Slayer likes bad-boy image

JENNY FENIAK -- Edmonton Sun

, Last Updated: 1:44 AM ET

Nothing is ever quite as it seems.

For example, the most evil band in the world is really not that evil, after all.

Slayer's singer, Tom Araya, was raised Catholic, as was drummer Dave Lombardo. And since Slayer's inception in 1982 to Tuesday's show at the Shaw Conference Centre, "It's all about the cool factor - that's the main point," Araya insists during a recent phone interview before the band's show in Houston, Texas.

"If something we find is really cool and gory and graphic, we'll go with it."

The "most evil band in the world" is a loaded claim and even though June 6, 2006, was declared National Slayer Day, by global Hessians (metalheads), the Internet offers many "evil'' alternates, from Slipknot to Britney Spears.

Without an official vote, it's fair to say Slayer has proven itself high in the ranks over the last quarter century and through all the ups and downs of the genre, it's still at the top of its game.

"Our vision of how we see the band has been the same; that's never altered. We've never shied away from what we initially started this band as, but we have grown in all aspects of that," says Araya, who has his son, Tommy, and daughter, Ariel, along for the tour.

Araya's referring to what Slayer was when it first began playing and recording its own original material. Banding together a year before that, Slayer was performing everything from Iron Maiden to Deep Purple and Black Sabbath as a metal cover called Dragonslayer.

It wasn't long before Kerry King and Jeff Hanneman, the group's primary songwriters, brought their first couple of original, evil creations to practice and Slayer was officially born.

Both King and Hanneman were 17 at the time, while drummer Lombardo was just 16 and Araya was 20 and working in a hospital as a respiratory therapist.

Kerry and Araya had been in another band that broke up a year prior and out of the blue, Kerry gave the call, saying he had an idea for a new band.

"It sounded amazing, so I was in. It was easy as that. They were into it; we knew the songs, you know. It's kind of hard to find a group of guys that serious about that," says Araya.

They decided the new band needed an image and, coming from Southern California, looked toward Hollywood for inspiration.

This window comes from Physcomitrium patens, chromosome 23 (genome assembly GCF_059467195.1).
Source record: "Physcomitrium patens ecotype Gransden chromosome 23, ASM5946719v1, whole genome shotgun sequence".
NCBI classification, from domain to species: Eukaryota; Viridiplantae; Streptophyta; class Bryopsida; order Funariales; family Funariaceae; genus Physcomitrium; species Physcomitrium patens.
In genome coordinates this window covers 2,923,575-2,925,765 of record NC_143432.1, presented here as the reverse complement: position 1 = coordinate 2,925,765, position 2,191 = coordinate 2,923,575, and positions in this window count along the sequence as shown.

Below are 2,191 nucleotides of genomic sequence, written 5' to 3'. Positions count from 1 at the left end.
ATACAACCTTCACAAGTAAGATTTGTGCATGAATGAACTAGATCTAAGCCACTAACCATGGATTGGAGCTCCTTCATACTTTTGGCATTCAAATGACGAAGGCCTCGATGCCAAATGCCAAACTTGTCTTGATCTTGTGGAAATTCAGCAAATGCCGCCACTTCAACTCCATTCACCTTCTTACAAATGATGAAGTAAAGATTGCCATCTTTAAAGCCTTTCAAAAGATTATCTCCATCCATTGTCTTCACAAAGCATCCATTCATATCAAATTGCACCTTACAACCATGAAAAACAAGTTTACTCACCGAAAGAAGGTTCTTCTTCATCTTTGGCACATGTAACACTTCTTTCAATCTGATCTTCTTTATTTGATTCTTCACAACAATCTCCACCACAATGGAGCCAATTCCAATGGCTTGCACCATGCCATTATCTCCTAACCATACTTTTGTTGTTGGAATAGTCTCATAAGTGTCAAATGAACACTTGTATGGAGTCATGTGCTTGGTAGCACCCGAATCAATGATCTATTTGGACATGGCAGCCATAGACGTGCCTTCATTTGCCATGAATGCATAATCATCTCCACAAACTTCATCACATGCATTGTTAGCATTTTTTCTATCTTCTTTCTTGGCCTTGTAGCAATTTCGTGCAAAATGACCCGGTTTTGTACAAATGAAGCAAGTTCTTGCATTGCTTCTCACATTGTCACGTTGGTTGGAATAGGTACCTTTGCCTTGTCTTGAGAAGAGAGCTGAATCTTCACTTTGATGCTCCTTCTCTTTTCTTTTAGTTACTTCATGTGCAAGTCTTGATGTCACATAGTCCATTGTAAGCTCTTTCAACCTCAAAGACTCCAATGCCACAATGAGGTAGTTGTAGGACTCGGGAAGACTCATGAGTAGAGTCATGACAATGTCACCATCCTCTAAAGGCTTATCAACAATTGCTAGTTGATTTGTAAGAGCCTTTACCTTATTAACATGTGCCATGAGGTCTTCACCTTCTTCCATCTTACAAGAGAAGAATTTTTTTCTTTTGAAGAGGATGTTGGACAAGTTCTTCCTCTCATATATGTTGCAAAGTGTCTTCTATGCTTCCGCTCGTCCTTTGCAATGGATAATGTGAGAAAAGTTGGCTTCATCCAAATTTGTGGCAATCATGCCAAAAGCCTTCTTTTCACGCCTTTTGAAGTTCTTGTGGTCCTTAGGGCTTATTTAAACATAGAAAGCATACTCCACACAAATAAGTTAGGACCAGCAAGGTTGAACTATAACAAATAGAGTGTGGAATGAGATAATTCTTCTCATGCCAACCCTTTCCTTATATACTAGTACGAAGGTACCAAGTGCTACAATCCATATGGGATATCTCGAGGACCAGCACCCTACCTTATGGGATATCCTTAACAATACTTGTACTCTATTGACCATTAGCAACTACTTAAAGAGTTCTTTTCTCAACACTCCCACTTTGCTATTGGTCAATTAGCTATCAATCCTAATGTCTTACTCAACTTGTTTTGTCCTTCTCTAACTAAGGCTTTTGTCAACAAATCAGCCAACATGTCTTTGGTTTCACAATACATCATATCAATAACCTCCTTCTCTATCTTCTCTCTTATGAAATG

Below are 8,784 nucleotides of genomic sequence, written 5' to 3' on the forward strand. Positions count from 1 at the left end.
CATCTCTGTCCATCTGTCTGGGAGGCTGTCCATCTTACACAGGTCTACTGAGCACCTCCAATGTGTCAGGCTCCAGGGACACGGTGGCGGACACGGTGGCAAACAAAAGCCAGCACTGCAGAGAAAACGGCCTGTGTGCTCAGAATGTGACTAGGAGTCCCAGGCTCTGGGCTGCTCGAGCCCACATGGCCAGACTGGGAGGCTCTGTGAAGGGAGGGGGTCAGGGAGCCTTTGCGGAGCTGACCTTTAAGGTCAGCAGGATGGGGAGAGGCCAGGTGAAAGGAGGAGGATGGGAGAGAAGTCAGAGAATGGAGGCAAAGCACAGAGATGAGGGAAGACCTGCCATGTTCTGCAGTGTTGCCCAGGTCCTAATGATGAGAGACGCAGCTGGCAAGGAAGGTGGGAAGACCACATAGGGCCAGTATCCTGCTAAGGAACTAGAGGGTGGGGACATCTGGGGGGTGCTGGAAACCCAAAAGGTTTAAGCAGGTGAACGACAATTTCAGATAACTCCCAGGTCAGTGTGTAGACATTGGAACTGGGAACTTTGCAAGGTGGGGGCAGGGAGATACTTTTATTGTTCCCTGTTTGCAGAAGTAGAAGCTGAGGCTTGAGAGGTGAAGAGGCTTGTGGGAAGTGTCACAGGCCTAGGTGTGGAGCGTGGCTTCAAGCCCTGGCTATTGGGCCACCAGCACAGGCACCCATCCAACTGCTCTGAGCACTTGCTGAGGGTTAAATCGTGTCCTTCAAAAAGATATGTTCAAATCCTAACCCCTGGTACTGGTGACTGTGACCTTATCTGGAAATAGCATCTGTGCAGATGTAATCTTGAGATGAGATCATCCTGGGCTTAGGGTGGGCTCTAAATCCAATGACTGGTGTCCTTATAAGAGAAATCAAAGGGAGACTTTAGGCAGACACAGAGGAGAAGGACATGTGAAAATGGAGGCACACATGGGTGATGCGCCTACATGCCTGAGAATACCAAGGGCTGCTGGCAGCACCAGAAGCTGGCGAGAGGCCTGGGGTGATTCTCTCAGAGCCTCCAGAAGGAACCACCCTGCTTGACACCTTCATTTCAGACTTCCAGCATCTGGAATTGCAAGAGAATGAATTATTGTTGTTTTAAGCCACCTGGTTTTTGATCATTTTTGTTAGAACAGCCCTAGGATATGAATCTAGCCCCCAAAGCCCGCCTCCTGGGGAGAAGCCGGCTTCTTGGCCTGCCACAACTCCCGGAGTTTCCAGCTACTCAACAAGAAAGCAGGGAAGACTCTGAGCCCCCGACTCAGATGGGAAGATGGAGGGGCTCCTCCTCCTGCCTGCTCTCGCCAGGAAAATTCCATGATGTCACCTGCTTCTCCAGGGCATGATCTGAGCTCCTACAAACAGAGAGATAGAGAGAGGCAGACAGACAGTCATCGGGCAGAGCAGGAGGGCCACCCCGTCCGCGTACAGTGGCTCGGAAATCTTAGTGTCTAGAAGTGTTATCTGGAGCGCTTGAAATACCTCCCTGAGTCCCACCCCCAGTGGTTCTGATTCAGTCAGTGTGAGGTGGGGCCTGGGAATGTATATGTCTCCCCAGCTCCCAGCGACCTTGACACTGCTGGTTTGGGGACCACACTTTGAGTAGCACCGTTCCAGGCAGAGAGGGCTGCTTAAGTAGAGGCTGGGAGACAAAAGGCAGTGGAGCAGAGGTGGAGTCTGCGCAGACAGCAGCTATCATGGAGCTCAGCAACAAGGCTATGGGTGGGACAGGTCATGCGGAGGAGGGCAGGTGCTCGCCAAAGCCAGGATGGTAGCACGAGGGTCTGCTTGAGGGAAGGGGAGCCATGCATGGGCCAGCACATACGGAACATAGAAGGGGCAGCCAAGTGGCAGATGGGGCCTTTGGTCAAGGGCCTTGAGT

"We didn't want to look like all the hair bands that were coming out at the time.

"We didn't want to look like girls; we wanted to look like a bunch of guys putting on makeup like guys. That was a must," explains Araya.

"So we did everything completely opposite of that, which included the dark image, you know, that whole Satan vibe. And our first album being Side 6 Side 66, people were really freaking out over that."

Images of pentagrams, horned beasts and bloody pits of hell fire have always been associated with Slayer, visually and lyrically. But according to Araya, there are really no issues between his Catholic faith and the band's subject matter.

"Kerry's written some really far out s---," admits Araya. "If it's a good song, I'm not one that's going to go, 'This sucks because it's contrary to my beliefs.' To me it's more like, 'This is really good stuff. You're going to piss people off with this.'

"People have these heavy issues and ask, 'Isn't this a problem for you?' and no. I'm well-rounded, I have a really strong belief system and these are just words and they'll never interfere with what I believe and how I feel," he continues.

"People are not in good shape to where they have to question their own belief system because of a book or a story somebody wrote, or a Slayer song."

The tests of time have proven this fact for Lombardo as well. Although he's come and gone from the group a handful of times, he returned a few years ago to tour and eventually record material for Slayer's newest album Christ Illusions, due out August 8.

As the band is now enjoying its original form again, so is the genre of thrash metal and metal in general.

Although a lot of horrible bands surfaced awhile back, says Araya, he's seen and heard some fantastic things lately that are definitely helping the scene that will never truly die.

"(Metal's) like a serpent that comes up out of the water and you see all his ripples and his humps, and then he goes back down into the water to brood for a while and then he comes back up," explains Araya.

"I think right now it's at its momentum. It's above water and it's cruising for awhile.

"Give it a couple years and it'll go back down again and then it will become an underground thing, and then all the kids in the new generation will discover the bands that started it all, and then there'll be reunions ...."


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